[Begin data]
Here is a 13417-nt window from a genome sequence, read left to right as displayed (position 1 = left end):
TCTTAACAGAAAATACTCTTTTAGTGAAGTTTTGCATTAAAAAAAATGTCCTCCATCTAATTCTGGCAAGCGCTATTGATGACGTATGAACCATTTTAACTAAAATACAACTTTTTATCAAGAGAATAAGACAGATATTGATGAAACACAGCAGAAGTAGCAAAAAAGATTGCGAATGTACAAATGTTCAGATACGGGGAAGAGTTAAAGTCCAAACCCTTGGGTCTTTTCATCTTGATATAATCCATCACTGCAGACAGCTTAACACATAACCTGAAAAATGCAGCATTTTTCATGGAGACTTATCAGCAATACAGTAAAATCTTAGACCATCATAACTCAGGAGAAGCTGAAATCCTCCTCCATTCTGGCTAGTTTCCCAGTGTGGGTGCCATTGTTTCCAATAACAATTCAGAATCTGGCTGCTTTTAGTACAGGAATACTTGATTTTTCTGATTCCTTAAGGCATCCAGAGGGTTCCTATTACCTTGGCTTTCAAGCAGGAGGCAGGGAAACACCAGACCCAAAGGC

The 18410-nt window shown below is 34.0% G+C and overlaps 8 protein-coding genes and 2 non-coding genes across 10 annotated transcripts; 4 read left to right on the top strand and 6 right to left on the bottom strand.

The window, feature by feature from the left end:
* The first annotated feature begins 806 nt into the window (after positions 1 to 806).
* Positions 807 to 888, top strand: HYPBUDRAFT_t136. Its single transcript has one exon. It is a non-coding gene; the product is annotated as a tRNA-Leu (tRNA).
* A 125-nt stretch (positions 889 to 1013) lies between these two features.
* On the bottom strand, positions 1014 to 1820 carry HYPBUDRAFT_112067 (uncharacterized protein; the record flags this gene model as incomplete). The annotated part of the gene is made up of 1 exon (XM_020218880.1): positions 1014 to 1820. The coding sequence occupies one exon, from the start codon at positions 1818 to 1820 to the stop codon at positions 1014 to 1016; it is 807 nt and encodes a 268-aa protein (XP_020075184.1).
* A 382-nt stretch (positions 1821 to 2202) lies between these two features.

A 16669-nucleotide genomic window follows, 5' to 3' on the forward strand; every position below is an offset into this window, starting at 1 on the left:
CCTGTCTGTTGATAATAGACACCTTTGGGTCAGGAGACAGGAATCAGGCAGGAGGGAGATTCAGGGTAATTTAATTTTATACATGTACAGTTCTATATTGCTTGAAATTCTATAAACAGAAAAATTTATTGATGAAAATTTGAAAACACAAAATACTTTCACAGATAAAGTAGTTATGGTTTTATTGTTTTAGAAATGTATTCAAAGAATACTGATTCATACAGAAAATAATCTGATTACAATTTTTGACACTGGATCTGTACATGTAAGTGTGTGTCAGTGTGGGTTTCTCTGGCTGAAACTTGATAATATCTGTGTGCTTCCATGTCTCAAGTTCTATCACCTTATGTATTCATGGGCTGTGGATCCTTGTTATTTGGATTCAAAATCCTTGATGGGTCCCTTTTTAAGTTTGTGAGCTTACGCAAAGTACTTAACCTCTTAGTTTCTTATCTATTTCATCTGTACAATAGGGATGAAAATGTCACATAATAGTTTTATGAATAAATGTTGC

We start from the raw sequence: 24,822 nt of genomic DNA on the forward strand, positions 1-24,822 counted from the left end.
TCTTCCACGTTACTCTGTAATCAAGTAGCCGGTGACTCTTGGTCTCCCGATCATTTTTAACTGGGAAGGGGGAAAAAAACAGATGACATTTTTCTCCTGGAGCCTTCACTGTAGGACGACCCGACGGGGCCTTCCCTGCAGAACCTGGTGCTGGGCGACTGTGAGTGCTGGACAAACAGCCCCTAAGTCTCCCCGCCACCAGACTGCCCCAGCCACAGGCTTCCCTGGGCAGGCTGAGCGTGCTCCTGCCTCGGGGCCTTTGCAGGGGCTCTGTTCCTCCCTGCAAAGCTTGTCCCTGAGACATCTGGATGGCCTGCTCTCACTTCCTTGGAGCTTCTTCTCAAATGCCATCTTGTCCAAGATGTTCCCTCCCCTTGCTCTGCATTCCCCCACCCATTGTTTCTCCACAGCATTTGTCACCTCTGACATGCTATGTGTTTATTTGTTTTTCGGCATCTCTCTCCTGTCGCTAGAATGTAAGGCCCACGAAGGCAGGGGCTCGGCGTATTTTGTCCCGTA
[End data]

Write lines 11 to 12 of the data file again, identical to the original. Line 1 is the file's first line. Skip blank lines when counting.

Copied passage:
CCTGTCTGTTGATAATAGACACCTTTGGGTCAGGAGACAGGAATCAGGCAGGAGGGAGATTCAGGGTAATTTAATTTTATACATGTACAGTTCTATATTGCTTGAAATTCTATAAACAGAAAAATTTATTGATGAAAATTTGAAAACACAAAATACTTTCACAGATAAAGTAGTTATGGTTTTATTGTTTTAGAAATGTATTCAAAGAATACTGATTCATACAGAAAATAATCTGATTACAATTTTTGACACTGGATCTGTACATGTAAGTGTGTGTCAGTGTGGGTTTCTCTGGCTGAAACTTGATAATATCTGTGTGCTTCCATGTCTCAAGTTCTATCACCTTATGTATTCATGGGCTGTGGATCCTTGTTATTTGGATTCAAAATCCTTGATGGGTCCCTTTTTAAGTTTGTGAGCTTACGCAAAGTACTTAACCTCTTAGTTTCTTATCTATTTCATCTGTACAATAGGGATGAAAATGTCACATAATAGTTTTATGAATAAATGTTGC

We start from the raw sequence: 24,822 nt of genomic DNA on the forward strand, positions 1-24,822 counted from the left end.